Man at His Best

Breaking The Taboo, Male Fertility Talk

What you need to know about your sperm count.

BY Sim Wie Boon | Aug 10, 2016 | Sex & Relationships

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Having a family is an important milestone; often the road to achieve this is not smooth. Fertility issues are estimated to affect as many as 1 in 6 couples in Malaysia. Fertility is often thought as a woman’s issue, but guys, this is 2016, so get with the program, male fertility health is just as important. We speak to Dr Arasu Muthusamy, Medical Director at Fertility Associates Malaysia

 

ESQUIRE: What should men need to know about their fertility and the importance of fertility screening?
Dr Arasu: Fertility screening is a great first step for both men to understand their fertility health, the readiness of your body for having a baby. Even if you are not actively trying for a baby, it’s never too early to find out what is your fertility health by undergoing fertility screening.

ESQ: So how is a fertility screening for men done?
DA: Male fertility screening for involves doing a semen analysis, test for antibodies and a review of hormones to provide a picture of an individual’s fertility status.The semen analysis analyses the number of sperm, their shape, and their ability to move. The number of sperm in a sample covers a wide range for fertile men anywhere from 20 million/ml to 400 million/ml.  The number of sperm can fluctuate week by week, so it is important to check a low result to see if it that is always the situation.

ESQ: Interesting, what about the other tests?
DA: Often combined with a semen analysis is another useful test for sperm antibodies which can reduce the sperm’s ability to get through the cervical mucus to eventually reach the egg for fertilisation. There's also a simple hormone test where we test for the FSH hormone which stimulates the production of sperm in men. A higher FSH level may mean that that sperm production is very low. If there are very few sperm seen in the semen analysis and there is no blockage of the ducts that carry the sperm from the testes, then genetic tests can be useful. The main genetic test is a karyotype which looks at the number and structure of the chromosomes which carry genetic information. There also some specialised genetic tests for some types of male infertility.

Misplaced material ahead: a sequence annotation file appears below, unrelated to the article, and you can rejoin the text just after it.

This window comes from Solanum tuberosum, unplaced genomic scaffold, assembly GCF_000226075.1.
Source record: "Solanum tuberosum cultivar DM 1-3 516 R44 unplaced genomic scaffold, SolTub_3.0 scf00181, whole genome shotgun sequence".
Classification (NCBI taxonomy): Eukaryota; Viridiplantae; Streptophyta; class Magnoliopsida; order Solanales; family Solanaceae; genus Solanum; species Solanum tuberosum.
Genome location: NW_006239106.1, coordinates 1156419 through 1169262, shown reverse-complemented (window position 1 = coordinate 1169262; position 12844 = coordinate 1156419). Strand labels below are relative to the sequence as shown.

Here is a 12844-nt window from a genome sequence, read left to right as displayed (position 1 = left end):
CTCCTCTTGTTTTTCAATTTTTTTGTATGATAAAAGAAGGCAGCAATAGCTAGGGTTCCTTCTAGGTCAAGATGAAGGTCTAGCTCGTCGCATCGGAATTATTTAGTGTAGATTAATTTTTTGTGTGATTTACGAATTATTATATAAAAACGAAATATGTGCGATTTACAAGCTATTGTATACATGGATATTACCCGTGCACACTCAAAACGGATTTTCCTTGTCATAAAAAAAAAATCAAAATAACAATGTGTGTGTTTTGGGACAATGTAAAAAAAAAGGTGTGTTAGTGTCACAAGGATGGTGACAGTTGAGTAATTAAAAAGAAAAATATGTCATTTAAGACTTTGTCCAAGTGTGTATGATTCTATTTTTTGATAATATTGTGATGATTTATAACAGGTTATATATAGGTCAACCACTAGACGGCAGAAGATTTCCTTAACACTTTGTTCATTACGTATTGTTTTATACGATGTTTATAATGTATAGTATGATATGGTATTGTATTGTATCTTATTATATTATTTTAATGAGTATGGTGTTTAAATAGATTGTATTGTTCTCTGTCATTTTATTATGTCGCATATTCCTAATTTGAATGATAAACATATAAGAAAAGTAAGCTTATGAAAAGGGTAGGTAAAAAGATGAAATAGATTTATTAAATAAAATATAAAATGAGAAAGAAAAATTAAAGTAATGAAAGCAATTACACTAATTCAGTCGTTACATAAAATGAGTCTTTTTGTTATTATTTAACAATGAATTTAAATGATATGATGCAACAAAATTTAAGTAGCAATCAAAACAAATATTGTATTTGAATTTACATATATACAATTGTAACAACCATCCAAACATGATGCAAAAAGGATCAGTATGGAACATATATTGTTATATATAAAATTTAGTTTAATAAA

However, a single test does not give the whole story, which its recommended to take these tests as part of a fertility screening package including a consultation.

ESQ: Do a lot of men do it often and usually how old are they?
DA: Not many men are proactively getting their fertility screened. I want to encourage men to take charge of their fertility health as soon as possible. Getting screened in your twenties, early thirties would set you up with a chance to plan for your family and know in advance of any issues.

ESQ: Well, fertility topics relating to men are not often talked...
DA: Fertility in general is a topic we often find hard to talk about or discuss. Often couples keep it a secret even from their close family. There is a lack of awareness and knowledge among men around the effect that male related fertility factors have on the chance of conception.  This is common across a number of societies as female age is one of the biggest factors affecting fertility and so is often the focus.  But I am encouraging that we shift some focus to highlight the male factors we often ignore.

ESQ: True enough, because there are some serious consequences towards men not screening their fertility right?
DA: Well, fertility screening is a tool for being more informed about your fertility status, the sooner you find out the more time you have to plan. Not having screening doesn’t mean your fertility health will not be ensured. It simply means that if there is an issue it may be that factors such as age, lifestyle will have had an irreversible effect potentially leaving you with reduced options.

ESQ: How does one think they're ready for kids or not though?
DA: Everyone’s pathway to reaching this decision is different and there are a number of factors that are at play. If you and your partner are wondering when to start trying to have kids, it’s important to remember that it can take time to complete your family so starting sooner rather than later is key.  As both men and women age the harder it gets to fall pregnant so give yourself a good start, every year counts!

If you have had a condition or know that you may have some difficulty then getting your fertility screening done early on in your relationship and planning becomes even more important.

We all have our different triggers for deciding now is the time to try for a baby but keep in mind that conceiving with your spouse as soon as you start to try is not always the case. Being prepared can help make sure your ready for your journey.

 

 


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